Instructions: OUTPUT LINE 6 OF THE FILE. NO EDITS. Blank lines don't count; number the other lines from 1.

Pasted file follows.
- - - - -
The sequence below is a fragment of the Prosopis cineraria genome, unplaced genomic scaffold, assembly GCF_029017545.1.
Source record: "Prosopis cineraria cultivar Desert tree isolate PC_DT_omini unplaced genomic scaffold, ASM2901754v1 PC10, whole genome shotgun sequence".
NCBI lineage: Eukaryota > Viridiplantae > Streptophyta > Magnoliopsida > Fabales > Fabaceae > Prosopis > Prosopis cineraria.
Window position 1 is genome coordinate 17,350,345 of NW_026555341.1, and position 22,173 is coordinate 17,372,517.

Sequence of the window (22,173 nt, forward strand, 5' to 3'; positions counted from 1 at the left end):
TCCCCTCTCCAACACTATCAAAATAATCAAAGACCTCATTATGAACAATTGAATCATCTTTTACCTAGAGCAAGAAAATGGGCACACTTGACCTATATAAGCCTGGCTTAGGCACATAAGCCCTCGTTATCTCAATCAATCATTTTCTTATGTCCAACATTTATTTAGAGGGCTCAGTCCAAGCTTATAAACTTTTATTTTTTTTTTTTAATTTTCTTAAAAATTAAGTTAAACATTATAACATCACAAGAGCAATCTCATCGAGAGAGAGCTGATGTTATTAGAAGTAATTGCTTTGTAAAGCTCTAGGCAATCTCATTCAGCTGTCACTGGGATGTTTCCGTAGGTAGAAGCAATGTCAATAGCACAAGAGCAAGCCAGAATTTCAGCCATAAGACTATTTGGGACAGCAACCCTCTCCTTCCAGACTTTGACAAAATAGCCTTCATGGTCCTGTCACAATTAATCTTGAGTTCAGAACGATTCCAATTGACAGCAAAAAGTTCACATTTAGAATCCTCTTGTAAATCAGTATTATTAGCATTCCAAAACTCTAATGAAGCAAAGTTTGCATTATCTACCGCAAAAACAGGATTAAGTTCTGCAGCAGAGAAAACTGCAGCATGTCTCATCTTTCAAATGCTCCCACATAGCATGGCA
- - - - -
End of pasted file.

TCCCCTCTCCAACACTATCAAAATAATCAAAGACCTCATTATGAACAATTGAATCATCTTTTACCTAGAGCAAGAAAATGGGCACACTTGACCTATATAAGCCTGGCTTAGGCACATAAGCCCTCGTTATCTCAATCAATCATTTTCTTATGTCCAACATTTATTTAGAGGGCTCAGTCCAAGCTTATAAACTTTTATTTTTTTTTTTTAATTTTCTTAAAAATTAAGTTAAACATTATAACATCACAAGAGCAATCTCATCGAGAGAGAGCTGATGTTATTAGAAGTAATTGCTTTGTAAAGCTCTAGGCAATCTCATTCAGCTGTCACTGGGATGTTTCCGTAGGTAGAAGCAATGTCAATAGCACAAGAGCAAGCCAGAATTTCAGCCATAAGACTATTTGGGACAGCAACCCTCTCCTTCCAGACTTTGACAAAATAGCCTTCATGGTCCTGTCACAATTAATCTTGAGTTCAGAACGATTCCAATTGACAGCAAAAAGTTCACATTTAGAATCCTCTTGTAAATCAGTATTATTAGCATTCCAAAACTCTAATGAAGCAAAGTTTGCATTATCTACCGCAAAAACAGGATTAAGTTCTGCAGCAGAGAAAACTGCAGCATGTCTCATCTTTCAAATGCTCCCACATAGCATGGCA